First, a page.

After this terrible betrayal, it’s time for you to figure out what that original vulnerability was and heal it.
You may realize that you’ve experienced betrayal before. Perhaps your parents or other family members were disordered, and you grew up believing that manipulation and emotional blackmail were normal. Perhaps you experienced psychological, physical or sexual abuse, and never really recovered from those wounds.
Or maybe your parents did the best they could, but you still absorbed damaging beliefs. In my case, for example, I grew up believing that I wasn’t good enough as I was; I had to earn love by being the “good girl” or getting all A’s in school. Where did that idea come from? Well, perhaps from my parents. And maybe that’s what they learned from their parents, who learned it from their parents. Mistaken ideas can be passed down from generation to generation.
It’s time to break the chain.
Often, when you honestly examine the pain inflicted by the sociopath, you find that it is directly connected to some earlier, more hidden emotional or psychological injury. And that’s when you may realize that you can draw value from the run-in with the sociopath. As you release the pain of betrayal, you can go deeper to release the pain of the original injury as well.
But it’s important to be gentle with yourself. You didn’t know about the deep injury, or to protect yourself, you pushed it out of your awareness. Now you need a shift in consciousness. Now it’s time for you to believe that you are worthy, you are lovable, and you deserve the true gift of life, which is joy and happiness.
When you fully embrace these beliefs, you’ll find your life experience matching them.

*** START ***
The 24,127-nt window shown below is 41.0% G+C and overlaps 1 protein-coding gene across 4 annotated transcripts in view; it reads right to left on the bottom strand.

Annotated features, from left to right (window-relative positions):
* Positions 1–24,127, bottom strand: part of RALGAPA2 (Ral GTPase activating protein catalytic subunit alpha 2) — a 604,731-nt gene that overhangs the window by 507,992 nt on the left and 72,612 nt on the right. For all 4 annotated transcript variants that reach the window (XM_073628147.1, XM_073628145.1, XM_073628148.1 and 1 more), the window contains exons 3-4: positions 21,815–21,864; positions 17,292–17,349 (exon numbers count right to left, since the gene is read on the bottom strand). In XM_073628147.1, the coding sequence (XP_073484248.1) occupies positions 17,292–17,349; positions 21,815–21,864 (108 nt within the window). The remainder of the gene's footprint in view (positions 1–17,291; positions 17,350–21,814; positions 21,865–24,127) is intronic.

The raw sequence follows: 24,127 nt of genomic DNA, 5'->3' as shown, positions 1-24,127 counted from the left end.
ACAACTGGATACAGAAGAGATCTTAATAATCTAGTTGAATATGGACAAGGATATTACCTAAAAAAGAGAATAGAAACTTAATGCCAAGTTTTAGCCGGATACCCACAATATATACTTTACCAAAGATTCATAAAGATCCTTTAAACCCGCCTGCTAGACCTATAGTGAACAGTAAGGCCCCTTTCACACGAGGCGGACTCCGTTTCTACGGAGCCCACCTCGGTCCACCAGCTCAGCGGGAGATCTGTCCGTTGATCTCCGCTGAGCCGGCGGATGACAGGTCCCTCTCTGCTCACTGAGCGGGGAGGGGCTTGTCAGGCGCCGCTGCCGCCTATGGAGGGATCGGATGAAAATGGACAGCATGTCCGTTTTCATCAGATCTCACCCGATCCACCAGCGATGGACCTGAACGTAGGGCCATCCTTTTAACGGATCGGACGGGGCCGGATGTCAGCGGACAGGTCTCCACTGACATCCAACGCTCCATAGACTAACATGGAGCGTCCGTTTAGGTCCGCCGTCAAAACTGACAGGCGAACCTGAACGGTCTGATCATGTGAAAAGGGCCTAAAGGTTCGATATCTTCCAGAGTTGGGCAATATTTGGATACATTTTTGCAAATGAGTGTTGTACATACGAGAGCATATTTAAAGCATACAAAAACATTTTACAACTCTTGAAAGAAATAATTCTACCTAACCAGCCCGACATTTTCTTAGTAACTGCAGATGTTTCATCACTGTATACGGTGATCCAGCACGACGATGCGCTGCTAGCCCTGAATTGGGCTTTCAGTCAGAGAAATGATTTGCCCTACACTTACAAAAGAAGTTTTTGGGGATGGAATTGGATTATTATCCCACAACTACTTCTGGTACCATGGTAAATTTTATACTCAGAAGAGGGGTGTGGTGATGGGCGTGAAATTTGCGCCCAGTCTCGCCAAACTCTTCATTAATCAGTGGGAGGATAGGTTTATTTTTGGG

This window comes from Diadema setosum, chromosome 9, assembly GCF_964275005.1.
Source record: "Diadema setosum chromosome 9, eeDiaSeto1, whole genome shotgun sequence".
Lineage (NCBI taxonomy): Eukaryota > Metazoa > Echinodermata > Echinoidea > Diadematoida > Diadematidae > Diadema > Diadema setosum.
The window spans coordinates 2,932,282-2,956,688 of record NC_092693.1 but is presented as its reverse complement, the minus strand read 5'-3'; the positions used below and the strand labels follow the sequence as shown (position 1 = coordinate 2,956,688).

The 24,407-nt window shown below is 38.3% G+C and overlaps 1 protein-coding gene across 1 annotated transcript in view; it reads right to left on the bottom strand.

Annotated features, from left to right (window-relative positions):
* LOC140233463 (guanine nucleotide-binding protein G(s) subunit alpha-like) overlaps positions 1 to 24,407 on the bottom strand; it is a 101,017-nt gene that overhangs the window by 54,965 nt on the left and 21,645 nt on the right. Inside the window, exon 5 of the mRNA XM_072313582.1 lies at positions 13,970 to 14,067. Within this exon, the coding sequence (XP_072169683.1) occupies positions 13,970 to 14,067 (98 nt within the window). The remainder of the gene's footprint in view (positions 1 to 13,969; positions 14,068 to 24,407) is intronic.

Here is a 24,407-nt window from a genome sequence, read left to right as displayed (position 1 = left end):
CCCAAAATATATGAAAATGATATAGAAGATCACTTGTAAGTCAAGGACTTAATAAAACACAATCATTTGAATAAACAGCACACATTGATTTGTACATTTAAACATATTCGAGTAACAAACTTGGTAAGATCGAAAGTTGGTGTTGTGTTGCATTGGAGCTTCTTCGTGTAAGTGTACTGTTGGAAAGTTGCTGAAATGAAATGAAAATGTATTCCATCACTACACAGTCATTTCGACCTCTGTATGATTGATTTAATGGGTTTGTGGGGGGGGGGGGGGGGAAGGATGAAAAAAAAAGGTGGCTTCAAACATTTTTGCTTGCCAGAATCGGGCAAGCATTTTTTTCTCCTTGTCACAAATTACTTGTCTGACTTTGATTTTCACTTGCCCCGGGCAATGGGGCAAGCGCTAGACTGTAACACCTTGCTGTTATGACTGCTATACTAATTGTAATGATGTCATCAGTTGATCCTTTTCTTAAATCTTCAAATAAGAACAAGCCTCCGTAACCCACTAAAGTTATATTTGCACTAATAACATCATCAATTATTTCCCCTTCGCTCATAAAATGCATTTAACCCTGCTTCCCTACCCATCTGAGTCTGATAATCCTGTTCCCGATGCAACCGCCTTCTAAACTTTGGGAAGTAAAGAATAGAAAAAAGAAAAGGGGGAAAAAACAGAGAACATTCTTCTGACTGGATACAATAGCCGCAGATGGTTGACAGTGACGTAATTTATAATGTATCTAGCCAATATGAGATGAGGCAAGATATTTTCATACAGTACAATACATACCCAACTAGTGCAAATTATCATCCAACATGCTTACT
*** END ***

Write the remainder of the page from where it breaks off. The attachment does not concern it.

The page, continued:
3. Trust your intuition
You may feel that after allowing yourself to become romantically involved with such a loser, you can’t trust yourself to choose a healthy relationship. When you first end the relationship, this is probably true. That’s why you shouldn’t date right away. It’s also why No Contact is so important—it gives you the time and space to psychologically disengage from the sociopath, so you can escape the fog of manipulation.
But as you travel the road to recovery, you’ll become more comfortable believing in yourself, and trusting yourself. After all, you probably knew something was wrong with the sociopath, or the relationship, very early on. Most people do. But you didn’t listen to your instincts, and continued the involvement until it turned into disaster.
Here is what you need to know: Your intuition is designed to protect you from predators. Your intuition is the best defense you have against exploiters. So if you ever have a bad feeling about someone, if you ever sense that something is off, pay attention.
Of course, sociopaths are really, really good at the game, so you may not pick up a warning right away. It may be weeks, or even months, before you see some WTF? behavior. But if you see that first hiccup, or become aware of that first little twinge of suspicion, tune into your own feelings. If you keep getting negative hits, act on your instincts and end the involvement.
Then, don’t be upset that you attracted another one. Be proud that you caught on so quickly, before too much damage was done. It’s a sign of your recovery.
The more you clear away the trauma, the better your intuition will work. Eventually, it will tell you that someone is right and good, and that it is safe to open your heart again.
And then, with all the healing work that you’ve done, you’ll be able to experience true, fulfilling love.
Lovefraud originally posted this article on April 16, 2012.